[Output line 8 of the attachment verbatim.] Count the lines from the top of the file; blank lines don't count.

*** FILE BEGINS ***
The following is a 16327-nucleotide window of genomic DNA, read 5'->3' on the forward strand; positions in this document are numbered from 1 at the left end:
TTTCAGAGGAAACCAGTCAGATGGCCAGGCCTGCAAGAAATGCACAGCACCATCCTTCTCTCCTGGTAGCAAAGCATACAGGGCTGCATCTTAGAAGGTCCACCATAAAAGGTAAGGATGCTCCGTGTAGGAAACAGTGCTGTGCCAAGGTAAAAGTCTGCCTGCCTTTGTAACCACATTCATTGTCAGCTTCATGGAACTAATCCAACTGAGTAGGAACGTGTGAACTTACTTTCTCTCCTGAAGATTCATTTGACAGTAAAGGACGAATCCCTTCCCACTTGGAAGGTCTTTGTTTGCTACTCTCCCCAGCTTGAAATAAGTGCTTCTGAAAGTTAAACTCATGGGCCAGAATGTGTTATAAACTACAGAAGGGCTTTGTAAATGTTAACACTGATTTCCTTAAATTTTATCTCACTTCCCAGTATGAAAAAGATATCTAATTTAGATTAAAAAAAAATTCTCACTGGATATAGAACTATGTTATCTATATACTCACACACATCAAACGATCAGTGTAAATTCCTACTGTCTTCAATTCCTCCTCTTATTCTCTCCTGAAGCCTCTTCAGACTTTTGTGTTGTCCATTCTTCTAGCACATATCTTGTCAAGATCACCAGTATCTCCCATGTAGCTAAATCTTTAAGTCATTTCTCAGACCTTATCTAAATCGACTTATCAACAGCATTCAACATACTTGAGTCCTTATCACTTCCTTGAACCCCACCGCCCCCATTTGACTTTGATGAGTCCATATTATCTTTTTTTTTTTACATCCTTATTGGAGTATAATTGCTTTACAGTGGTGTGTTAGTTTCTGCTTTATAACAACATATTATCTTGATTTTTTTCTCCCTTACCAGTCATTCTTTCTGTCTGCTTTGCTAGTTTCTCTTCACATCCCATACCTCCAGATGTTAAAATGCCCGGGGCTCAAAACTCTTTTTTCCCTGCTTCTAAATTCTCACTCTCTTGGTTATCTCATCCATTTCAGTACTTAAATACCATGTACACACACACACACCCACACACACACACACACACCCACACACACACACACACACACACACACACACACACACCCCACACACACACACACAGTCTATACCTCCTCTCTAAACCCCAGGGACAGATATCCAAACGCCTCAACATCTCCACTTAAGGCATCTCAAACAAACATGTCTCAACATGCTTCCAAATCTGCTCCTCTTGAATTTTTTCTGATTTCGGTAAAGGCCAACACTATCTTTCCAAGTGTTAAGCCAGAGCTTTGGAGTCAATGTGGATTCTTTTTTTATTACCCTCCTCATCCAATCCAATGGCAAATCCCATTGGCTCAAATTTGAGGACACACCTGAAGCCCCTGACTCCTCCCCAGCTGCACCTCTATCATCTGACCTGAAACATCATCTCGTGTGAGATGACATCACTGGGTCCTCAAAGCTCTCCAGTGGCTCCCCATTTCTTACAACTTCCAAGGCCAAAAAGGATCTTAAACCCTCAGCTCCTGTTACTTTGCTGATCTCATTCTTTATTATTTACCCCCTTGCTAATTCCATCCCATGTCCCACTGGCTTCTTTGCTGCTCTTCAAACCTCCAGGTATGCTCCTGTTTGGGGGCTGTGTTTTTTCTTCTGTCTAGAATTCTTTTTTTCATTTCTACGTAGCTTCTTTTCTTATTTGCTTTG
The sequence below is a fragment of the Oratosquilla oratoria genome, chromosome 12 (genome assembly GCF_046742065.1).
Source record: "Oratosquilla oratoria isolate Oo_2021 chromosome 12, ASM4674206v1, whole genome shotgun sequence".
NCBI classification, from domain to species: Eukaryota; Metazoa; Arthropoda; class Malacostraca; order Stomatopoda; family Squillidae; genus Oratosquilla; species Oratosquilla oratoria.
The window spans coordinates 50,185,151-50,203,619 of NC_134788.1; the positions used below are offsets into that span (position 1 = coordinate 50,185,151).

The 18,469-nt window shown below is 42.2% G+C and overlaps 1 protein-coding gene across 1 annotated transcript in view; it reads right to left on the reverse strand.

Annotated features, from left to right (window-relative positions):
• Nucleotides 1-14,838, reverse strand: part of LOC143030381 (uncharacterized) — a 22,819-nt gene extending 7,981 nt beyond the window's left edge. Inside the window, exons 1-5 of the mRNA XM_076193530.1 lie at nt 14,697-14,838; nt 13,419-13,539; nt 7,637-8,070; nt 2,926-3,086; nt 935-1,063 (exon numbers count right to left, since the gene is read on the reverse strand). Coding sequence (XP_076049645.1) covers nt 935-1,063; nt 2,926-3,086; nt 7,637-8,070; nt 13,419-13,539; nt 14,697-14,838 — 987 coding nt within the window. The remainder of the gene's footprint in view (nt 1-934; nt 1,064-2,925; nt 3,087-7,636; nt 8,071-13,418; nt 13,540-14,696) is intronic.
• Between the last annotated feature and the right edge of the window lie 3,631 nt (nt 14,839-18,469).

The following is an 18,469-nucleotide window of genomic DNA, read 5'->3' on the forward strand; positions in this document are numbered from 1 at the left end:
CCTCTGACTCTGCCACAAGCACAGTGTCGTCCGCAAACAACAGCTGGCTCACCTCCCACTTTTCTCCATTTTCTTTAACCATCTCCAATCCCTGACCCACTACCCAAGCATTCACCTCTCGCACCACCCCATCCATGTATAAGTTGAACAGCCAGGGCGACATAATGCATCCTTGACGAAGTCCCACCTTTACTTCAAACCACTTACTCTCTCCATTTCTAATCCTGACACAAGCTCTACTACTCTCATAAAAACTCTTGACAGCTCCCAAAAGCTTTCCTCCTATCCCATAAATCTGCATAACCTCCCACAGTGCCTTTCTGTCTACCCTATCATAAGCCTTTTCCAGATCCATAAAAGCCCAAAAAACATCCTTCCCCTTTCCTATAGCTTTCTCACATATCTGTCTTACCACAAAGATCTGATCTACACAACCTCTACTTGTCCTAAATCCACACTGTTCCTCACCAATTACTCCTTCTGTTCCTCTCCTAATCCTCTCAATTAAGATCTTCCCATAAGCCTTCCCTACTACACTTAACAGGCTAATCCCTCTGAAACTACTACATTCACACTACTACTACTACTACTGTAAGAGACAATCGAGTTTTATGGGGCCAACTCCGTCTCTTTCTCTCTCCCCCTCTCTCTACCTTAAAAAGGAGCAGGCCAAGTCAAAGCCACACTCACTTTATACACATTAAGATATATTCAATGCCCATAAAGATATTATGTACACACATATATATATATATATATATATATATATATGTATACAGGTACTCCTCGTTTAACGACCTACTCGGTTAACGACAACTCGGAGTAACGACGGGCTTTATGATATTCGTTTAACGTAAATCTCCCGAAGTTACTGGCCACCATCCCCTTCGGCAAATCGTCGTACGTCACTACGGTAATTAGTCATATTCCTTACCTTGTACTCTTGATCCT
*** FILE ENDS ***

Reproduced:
Annotated features, from left to right (window-relative positions):